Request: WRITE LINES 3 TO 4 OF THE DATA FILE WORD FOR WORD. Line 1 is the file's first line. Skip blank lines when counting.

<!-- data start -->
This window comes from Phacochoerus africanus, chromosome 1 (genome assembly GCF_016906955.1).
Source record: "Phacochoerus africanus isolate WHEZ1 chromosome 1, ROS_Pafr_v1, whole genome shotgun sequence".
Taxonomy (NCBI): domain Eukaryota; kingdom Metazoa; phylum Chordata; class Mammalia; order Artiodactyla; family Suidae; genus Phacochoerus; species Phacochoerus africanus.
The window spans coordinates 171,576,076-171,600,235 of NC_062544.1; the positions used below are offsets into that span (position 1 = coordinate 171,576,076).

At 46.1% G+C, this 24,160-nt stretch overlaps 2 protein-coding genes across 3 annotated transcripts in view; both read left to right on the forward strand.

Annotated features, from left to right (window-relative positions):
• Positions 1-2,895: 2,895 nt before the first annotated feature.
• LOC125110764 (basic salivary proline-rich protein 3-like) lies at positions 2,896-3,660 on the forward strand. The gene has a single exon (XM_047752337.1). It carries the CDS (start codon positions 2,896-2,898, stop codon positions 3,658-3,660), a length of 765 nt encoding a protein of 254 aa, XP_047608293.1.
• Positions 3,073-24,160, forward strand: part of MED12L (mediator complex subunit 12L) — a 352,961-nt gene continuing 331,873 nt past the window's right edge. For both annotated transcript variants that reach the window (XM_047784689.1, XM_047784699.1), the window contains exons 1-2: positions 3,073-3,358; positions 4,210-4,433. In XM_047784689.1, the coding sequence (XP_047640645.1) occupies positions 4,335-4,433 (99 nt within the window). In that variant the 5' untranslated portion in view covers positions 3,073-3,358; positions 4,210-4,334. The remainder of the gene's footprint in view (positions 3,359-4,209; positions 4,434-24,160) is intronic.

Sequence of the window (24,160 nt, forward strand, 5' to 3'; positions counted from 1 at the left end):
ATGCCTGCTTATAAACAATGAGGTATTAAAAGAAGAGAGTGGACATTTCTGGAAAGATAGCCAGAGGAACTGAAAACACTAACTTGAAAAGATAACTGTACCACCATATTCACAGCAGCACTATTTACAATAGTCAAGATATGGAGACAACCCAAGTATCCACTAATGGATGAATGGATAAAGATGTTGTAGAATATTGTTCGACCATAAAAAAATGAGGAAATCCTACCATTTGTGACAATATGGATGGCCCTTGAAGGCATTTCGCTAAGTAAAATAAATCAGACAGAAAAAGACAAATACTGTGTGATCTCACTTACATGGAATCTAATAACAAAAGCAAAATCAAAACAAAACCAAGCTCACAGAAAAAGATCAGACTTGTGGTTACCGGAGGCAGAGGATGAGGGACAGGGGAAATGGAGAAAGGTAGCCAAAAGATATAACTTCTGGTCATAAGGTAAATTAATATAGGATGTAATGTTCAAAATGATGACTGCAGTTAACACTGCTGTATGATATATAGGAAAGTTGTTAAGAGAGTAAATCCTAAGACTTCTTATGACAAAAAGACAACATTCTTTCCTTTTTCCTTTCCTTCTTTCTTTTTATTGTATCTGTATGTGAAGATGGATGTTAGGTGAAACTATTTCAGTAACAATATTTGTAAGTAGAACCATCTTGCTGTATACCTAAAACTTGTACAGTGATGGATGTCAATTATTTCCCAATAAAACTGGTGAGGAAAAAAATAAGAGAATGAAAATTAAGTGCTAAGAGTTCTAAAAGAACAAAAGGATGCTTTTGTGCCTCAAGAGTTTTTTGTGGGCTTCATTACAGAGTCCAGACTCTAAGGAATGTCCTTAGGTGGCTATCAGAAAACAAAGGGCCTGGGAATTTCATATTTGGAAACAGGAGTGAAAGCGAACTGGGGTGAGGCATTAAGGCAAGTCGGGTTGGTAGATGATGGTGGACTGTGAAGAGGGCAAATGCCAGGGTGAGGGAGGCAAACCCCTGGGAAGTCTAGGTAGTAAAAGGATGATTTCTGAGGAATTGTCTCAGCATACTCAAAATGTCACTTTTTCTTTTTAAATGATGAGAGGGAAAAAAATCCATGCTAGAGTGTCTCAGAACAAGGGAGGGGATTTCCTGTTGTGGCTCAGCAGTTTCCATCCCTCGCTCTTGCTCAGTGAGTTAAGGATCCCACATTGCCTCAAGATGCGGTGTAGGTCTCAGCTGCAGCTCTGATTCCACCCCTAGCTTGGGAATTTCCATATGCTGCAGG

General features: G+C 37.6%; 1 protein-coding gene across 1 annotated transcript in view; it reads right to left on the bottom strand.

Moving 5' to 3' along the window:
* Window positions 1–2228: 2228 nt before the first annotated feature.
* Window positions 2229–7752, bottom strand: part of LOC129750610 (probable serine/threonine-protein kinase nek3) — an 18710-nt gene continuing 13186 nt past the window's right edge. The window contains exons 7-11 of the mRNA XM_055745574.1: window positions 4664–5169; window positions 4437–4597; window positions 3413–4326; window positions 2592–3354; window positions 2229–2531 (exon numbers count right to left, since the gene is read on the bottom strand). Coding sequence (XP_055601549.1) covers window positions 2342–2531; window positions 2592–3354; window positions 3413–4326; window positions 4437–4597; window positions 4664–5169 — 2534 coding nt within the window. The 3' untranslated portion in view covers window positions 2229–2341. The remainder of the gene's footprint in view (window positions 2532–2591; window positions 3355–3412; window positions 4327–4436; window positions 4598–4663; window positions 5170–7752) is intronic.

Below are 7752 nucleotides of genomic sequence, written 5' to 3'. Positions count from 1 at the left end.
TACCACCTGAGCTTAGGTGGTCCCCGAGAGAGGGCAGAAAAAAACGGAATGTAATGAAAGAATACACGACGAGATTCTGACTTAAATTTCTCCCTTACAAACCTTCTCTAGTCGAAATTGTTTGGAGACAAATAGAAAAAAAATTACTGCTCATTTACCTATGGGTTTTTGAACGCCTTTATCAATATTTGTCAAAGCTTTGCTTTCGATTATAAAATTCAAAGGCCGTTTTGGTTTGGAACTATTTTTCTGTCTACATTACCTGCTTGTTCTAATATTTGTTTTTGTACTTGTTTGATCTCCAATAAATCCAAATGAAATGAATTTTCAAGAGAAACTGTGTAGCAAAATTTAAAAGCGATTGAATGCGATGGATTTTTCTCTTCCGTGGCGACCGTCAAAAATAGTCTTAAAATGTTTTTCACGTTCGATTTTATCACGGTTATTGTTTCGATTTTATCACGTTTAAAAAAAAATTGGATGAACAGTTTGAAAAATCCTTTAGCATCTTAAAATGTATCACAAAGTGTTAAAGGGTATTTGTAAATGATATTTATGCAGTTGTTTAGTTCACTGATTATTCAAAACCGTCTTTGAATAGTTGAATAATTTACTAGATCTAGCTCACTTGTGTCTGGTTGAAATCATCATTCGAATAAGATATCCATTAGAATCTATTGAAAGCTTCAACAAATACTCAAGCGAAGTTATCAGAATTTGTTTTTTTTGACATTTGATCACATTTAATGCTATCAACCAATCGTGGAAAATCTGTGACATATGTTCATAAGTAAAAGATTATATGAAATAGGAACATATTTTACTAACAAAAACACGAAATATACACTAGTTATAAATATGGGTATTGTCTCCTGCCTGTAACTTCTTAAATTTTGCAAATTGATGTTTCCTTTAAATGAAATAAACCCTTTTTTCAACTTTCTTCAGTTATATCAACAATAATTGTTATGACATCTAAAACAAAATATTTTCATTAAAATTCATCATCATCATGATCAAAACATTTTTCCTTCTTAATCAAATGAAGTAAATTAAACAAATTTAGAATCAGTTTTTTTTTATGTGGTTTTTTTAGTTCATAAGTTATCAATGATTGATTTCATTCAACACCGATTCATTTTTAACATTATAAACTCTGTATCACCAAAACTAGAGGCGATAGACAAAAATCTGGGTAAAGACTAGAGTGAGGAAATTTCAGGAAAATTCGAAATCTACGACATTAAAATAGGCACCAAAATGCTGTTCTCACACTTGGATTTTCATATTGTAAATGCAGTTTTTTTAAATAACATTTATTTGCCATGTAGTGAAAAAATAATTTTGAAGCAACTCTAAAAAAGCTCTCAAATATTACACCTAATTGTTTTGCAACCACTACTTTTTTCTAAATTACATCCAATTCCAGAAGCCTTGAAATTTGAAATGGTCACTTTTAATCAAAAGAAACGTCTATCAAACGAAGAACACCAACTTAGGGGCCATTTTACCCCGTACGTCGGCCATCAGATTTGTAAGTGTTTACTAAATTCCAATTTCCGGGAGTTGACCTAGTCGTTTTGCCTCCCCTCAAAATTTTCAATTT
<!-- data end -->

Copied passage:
Taxonomy (NCBI): domain Eukaryota; kingdom Metazoa; phylum Chordata; class Mammalia; order Artiodactyla; family Suidae; genus Phacochoerus; species Phacochoerus africanus.
The window spans coordinates 171,576,076-171,600,235 of NC_062544.1; the positions used below are offsets into that span (position 1 = coordinate 171,576,076).